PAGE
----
Sunday, June 01, 2008

Geothermal Heat in CT - I want it now

The price offered to lock in heating oil in CT seems to be somewhere around 4.40 a gallon. My last fillup was pushing 1000 dollars (which lasts me one month in the winter). I locked in 2 years ago and the price dropped enough that it was cheaper to use diesel from the gas station (vehicle tax included)! A lock in may save the most money this year and I'm sure I could achieve fractionally lower costs using a co-op or shopping around each month. Really, I can't be bothered. I do know I can't be spending 1500+ for oil. This is a killer in New England where so many homes are heated by oil. If it were just me, I would turn down to just above freezing and sleep under 10 blankets. That is not an option with a wife and 5 young kids. Also, the African clawed frog would be pissed being frozen in a block of ice 4 months a year.

I could do a number of things like investing in better insulation/windows (which I want to do also), but I want a quantum change. A wood stove or a multifuel burner would save me money, but I need to simplify, not introduce more complexity.

I want a geothermal heat pump unit in my house. It leverages the constant underground temperature to both heat and cool. The traditional units needed you to dig up your whole yard to put in the pipes or to dig some very deep wells. I read somewhere that there is a 3000 sq/ft house in a neighboring town that has a combined heat/cooling bill of less than 1000 dollars a year using a traditional deep well geothermal heat pump. I think it cost around 12,000 dollars to install with the clean energy rebates.

A company called GeoEnergy Enterprises has an interesting looking system the call the GeoColumn that uses a water filled shallow well dug with a telephone pole auger to do the same. This allows lower cost and installation in high density residential areas. Apparently you sink one of these under a driveway or even under the foundation. I'm not sure of availability, though they have done some demonstation projects in my general area.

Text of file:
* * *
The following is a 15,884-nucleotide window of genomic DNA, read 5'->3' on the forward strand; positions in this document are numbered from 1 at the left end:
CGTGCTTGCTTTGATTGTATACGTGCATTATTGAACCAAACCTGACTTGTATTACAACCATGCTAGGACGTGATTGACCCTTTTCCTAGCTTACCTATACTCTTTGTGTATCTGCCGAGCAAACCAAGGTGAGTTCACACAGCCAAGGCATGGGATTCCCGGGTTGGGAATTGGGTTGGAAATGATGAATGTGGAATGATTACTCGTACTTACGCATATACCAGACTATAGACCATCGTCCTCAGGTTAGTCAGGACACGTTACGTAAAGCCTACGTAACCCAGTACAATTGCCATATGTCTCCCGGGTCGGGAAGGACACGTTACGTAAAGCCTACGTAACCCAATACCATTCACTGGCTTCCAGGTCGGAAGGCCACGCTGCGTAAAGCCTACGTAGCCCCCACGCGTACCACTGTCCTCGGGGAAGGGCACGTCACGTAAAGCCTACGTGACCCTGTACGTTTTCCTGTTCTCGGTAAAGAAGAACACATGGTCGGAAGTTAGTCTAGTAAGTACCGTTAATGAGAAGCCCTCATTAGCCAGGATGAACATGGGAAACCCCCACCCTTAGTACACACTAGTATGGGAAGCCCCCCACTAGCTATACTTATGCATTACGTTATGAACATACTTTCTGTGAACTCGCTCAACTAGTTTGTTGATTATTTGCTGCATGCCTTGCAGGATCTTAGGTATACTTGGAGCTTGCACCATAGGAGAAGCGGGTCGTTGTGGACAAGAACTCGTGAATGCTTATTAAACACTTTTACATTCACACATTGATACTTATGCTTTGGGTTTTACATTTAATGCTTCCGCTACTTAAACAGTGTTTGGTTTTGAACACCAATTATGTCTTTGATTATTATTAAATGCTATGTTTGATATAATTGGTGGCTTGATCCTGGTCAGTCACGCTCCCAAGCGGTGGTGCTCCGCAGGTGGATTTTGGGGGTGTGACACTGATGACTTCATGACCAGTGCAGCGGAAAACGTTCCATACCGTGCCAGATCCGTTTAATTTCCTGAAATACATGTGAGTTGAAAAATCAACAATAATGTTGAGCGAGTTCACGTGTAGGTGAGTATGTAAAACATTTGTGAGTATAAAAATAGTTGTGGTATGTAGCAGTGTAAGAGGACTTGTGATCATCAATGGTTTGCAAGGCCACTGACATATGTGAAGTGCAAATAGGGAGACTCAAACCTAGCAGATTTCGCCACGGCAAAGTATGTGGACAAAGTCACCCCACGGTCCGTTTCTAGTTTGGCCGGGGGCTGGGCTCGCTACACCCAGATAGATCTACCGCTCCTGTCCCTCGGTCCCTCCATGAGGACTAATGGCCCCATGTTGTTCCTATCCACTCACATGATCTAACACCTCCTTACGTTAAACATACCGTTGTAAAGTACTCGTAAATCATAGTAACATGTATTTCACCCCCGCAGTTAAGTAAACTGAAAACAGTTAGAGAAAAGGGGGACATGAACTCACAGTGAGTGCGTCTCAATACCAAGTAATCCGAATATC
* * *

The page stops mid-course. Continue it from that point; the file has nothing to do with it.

Lindsey said...

How much would you end up paying a year? Availability would be an issue as well. It's a really horrible situation right now. I don't know how we're going to fix this. There is one way. Bioheat, it's oil blended with biodiesel. This B5 blend can help conserve 400 Million gallons of regular oil, imagine that. That would be great. Plus, while working for NORA, I hvae come to realize how "green" we need to be. B5 oil is biodegradable, produces NO greenhouse gases and reduces emissions. Here, check it out for yourself: http://oilheatamerica . com/

Jonathan said...

I think from November to March I use about 1000 gallons. Add another 500 gallons for the rest of the year. That's 6600 bucks. So a geothermal system costing 15,000 bucks would pay for itself in a little over 2 years at the current rate, not counting tax incentives and rebates.

Anonymous said...

We're in a similar situation. We moved to CT 2 years ago from the Midwest where we had a GSHP. We loved it and the $ it cost to heat and cool our home was nominal. We have a 4,000 sqft house here and we run through our 300 gallon tank nearly every month in the winter. At $1,500 a month, this year, we've been trying to find a company to install a vertical closed loop system for us, but NO ONE in our area has experience nor is willing to give us a written bid. If anyone can point me in the direction of a company which will install, I'm sure our ROI will pay off in just a few seasons. Thanks!

Anonymous said...

a geo thermal systems
is a great thing but if heating systems is not at replacement
time its more cost effective
to conserve thur air sealing and increased insulation
thus home is then ready for at the approted time for system relacement

Anonymous said...

Did I read Bioheat is green
B5 means 5% biodeisal
only new burners are rated to burn bio deisal ( mostly gasket upgrades ) and produces 10K less btu's per gallon then #2 oil . as far as NO green house gases I dont feel the need to refute that one because its painfully false.

New geothermal credits cover 30% of the total install and even with out the NEED to replace all mechanicals it is cost effective ( but factoring the cost of a new system does help the ROI ) Check out the Geoexchange General Forum
Greenbuildingtalk for much more info

Anonymous said...

You can go to , they install geothermal units at prices well below the average dealer . There located in bloomfield ct. I have seen there systems an they seem to work better than heating with oil .

Mikes said...

In more recent years Geothermal Heating has been done through the use of a Geothermal heat pump. This heating and air conditioning system uses the earth's ability to store heat in the ground and in water thermal masses.

Ac contractors

Mikes said...

A Geothermal Heat Pump uses land mass as a heat exchanger and operates on the ground. It will stay at the temperature of 50 °F (10 °C) all year round, with a water-source heat pump using the available heat in winter and putting it back into the ground in the summer.

Ac contractors

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Rex J. French said...

Keeping some of the upstairs vents partially closed (less than 50 percent of them) will prevent adverse pressure changes in the ductwork and ease stress on your HVAC system, all while keeping other areas warm and comfortable.